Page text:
History of Songs for Sale on Bleecker

By Roger Paradiso

VILLAGE MUSIC WORLD OWNER Jamal holds his favorite CD, Rolling Stones Sticky Fingers and The Freewheeling Bob Dylan LP. Photo by Roger Paradiso.

Jamal has been in the music business for 30 years. It was a family business which he now owns. It’s called Village Music World and it is on 197 Bleecker off 6th Ave. His store is a musical history of the great transformation in music, both in styles and in formats. I talked to Jamal about all the formats he carries and other things.


“Favorite artists on any format are the Rolling Stones, Beatles, Bob Dylan, Crosby, Stills, Nash and Young, Jimi Hendrix and The Who. In my store Rolling Stones, Beatles, and Dylan are the best sellers.”

His store, while a decent size, amazes me with how much music of every style he can put on the shelves.

“I am the biggest Format Archiver in the Village,” he said.

I asked Jamal if he heard about an article I just saw that said vinyl LPs, so popular back in my days of collecting, have surpassed CDs in sales.

“Yes,” Jamal said, “Young people are now collecting LPs because of the better natural human sound, physically touching the album and for the artwork on the cover.”

So, can you take us through the history of music formats?

“Years ago, people listened to the big bands and Frank Sinatra and Ella Fitzgerald on 78 vinyls. They were smaller than an LP but had its own system called the record player. The record player had the turntable, with speakers-built in.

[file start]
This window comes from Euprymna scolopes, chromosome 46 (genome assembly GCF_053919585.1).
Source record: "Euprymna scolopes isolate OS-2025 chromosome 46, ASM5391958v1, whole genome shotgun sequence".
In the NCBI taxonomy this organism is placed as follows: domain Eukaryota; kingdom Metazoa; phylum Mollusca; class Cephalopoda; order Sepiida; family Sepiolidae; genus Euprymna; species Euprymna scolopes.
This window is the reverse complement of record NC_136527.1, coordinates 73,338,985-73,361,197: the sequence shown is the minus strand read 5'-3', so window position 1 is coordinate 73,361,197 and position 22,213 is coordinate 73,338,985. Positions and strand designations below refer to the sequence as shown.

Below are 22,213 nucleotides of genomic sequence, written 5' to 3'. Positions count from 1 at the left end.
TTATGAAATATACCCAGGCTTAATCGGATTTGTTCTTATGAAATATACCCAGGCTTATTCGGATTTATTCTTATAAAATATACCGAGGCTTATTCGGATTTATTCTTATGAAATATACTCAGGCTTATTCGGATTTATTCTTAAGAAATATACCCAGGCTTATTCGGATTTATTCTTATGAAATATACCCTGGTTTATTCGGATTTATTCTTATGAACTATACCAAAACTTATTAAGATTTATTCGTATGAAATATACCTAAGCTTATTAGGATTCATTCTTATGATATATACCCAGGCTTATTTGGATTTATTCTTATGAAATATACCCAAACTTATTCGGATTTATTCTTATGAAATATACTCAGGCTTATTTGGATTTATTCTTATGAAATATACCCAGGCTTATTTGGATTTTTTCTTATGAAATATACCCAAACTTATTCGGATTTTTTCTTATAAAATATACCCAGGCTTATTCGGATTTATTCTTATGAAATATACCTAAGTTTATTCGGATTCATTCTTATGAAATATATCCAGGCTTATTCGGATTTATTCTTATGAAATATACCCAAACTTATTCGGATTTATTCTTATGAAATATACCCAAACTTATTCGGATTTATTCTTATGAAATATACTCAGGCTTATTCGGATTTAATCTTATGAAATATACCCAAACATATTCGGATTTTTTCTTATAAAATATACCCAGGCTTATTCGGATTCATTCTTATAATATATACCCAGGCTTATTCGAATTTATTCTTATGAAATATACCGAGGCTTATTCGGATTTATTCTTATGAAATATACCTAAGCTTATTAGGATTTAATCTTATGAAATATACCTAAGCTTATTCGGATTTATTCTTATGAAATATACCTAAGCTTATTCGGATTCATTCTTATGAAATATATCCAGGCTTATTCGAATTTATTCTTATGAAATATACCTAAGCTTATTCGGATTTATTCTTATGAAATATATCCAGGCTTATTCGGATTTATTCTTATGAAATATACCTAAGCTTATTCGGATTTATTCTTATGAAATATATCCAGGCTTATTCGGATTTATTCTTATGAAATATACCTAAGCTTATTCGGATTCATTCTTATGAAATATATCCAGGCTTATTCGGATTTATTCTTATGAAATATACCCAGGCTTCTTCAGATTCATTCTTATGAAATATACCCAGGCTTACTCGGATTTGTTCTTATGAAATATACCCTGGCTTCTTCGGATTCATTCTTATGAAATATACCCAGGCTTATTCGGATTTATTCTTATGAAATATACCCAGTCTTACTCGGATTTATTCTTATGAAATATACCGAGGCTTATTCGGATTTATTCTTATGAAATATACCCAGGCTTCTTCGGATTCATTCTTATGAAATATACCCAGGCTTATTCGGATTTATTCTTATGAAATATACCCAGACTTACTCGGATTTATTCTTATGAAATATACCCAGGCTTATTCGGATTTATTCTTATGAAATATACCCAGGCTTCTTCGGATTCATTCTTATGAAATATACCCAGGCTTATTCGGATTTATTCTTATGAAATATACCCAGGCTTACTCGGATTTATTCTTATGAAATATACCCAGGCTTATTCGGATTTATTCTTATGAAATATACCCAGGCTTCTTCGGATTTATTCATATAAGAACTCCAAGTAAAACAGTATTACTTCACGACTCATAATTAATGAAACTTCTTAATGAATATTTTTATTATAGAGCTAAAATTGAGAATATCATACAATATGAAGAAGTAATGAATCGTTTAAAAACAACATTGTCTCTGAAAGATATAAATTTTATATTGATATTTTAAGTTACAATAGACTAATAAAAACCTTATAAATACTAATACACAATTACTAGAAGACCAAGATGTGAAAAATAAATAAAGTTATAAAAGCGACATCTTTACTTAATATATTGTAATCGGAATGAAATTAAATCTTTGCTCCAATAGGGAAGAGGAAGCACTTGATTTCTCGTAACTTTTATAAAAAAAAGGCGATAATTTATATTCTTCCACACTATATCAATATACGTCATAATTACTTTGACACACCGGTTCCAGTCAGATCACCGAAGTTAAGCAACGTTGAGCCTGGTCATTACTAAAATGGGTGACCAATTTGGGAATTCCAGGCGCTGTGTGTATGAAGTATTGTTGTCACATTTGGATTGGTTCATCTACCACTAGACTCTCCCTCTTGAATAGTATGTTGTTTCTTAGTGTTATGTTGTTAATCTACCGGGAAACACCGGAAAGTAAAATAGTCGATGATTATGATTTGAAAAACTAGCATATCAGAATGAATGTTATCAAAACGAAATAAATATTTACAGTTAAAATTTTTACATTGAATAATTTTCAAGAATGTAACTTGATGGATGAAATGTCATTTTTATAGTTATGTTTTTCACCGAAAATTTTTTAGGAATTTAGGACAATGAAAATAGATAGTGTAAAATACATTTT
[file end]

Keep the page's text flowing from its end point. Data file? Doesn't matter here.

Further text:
In researching, I found the early 78s went back to the early 20th century. They were fragile and made from shellac. In 1948 they discovered vinyl LPs (long-playing) which were bigger than 78s and could hold more music. The downside of vinyl was that it could scratch or warp if you didn’t take care of it.”

I remember the 45 vinyl was big for me. It was a smaller record and had a record player that played 45s only—which could be stacked on top of each other. This format fit into a sleeve with a modest cover.

“This was popular because they were less expensive. 45s could cost 69 cents years ago” said Jamal.

“Great artists like Little Richard and going all the way to the Beatles and Stones were on 45s. You could only play two songs, because you had two sides, the A or B side.”

The 45s symbolized the emergence of rock ‘n roll. The smaller turntable made it portable so that you could carry it from place to place wherever you could find electricity. It was also the era of the Disk Jockey and AM radio.

Transistor radios the size of a cell phone were being sold so you could listen to the DJs play your favorite songs anywhere you could carry a transistor radio. The first transistors came from Japan which mastered the art of tiny transformers that could power and pick up signals to broadcast music around the world. The music was free to listen to, but you had ads and you didn’t pick the songs. The DJs basically decided what you listened to in terms of music. There were scandals with DJs accepting payola to play records.

The LPs or long-playing vinyl albums were more desired by the music fanatic because the sound was warmer and more “human.” They were much more expensive because of production costs but mostly because they generally had about 12 songs on them. They required a new record player that could hold a larger record on a turntable. Very sophisticated record players were becoming available through the 60s as you could add components like a better turntable, needle, and speakers. This system lasted a long time and was a favorite of collectors.

“In the 80s the LP (Long Playing) vinyl album was going out. The benefits of the album are that there was album cover art which told the story of the band and the album,” said Jamal.

What is your favorite album cover Jamal?

“I like the Rolling Stones’ Sticky Fingers or Exile on Main Street. They would run $125.00 for the first pressing of this record if a collector bought it today. A new LP cost an average of $25.00 today. Collectible older LPs today could cost as high as $75.00 for well-known artists.”